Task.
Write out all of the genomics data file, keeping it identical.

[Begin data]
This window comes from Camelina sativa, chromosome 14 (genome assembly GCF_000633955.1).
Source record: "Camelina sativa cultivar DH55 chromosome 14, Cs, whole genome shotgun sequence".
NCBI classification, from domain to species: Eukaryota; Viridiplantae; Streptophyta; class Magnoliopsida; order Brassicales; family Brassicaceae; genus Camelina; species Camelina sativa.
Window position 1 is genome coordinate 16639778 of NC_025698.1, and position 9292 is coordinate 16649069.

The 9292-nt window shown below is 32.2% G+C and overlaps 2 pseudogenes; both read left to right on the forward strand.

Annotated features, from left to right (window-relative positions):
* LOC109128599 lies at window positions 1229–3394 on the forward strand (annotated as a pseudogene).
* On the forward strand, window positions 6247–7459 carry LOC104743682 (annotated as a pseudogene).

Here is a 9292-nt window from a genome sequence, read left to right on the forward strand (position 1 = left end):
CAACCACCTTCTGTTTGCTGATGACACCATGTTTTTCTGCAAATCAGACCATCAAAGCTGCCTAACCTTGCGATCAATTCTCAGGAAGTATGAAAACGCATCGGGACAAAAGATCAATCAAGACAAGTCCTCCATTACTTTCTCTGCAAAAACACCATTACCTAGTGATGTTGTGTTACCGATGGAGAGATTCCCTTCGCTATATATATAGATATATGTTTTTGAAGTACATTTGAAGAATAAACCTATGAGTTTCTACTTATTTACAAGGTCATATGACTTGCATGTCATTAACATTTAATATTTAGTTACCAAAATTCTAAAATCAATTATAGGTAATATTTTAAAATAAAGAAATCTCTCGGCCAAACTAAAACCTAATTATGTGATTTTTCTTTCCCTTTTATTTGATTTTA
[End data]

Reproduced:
This window comes from Camelina sativa, chromosome 14 (genome assembly GCF_000633955.1).
Source record: "Camelina sativa cultivar DH55 chromosome 14, Cs, whole genome shotgun sequence".
NCBI classification, from domain to species: Eukaryota; Viridiplantae; Streptophyta; class Magnoliopsida; order Brassicales; family Brassicaceae; genus Camelina; species Camelina sativa.
Window position 1 is genome coordinate 16639778 of NC_025698.1, and position 9292 is coordinate 16649069.

The 9292-nt window shown below is 32.2% G+C and overlaps 2 pseudogenes; both read left to right on the forward strand.

Annotated features, from left to right (window-relative positions):
* LOC109128599 lies at window positions 1229–3394 on the forward strand (annotated as a pseudogene).
* On the forward strand, window positions 6247–7459 carry LOC104743682 (annotated as a pseudogene).

Here is a 9292-nt window from a genome sequence, read left to right on the forward strand (position 1 = left end):
CAACCACCTTCTGTTTGCTGATGACACCATGTTTTTCTGCAAATCAGACCATCAAAGCTGCCTAACCTTGCGATCAATTCTCAGGAAGTATGAAAACGCATCGGGACAAAAGATCAATCAAGACAAGTCCTCCATTACTTTCTCTGCAAAAACACCATTACCTAGTGATGTTGTGTTACCGATGGAGAGATTCCCTTCGCTATATATATAGATATATGTTTTTGAAGTACATTTGAAGAATAAACCTATGAGTTTCTACTTATTTACAAGGTCATATGACTTGCATGTCATTAACATTTAATATTTAGTTACCAAAATTCTAAAATCAATTATAGGTAATATTTTAAAATAAAGAAATCTCTCGGCCAAACTAAAACCTAATTATGTGATTTTTCTTTCCCTTTTATTTGATTTTA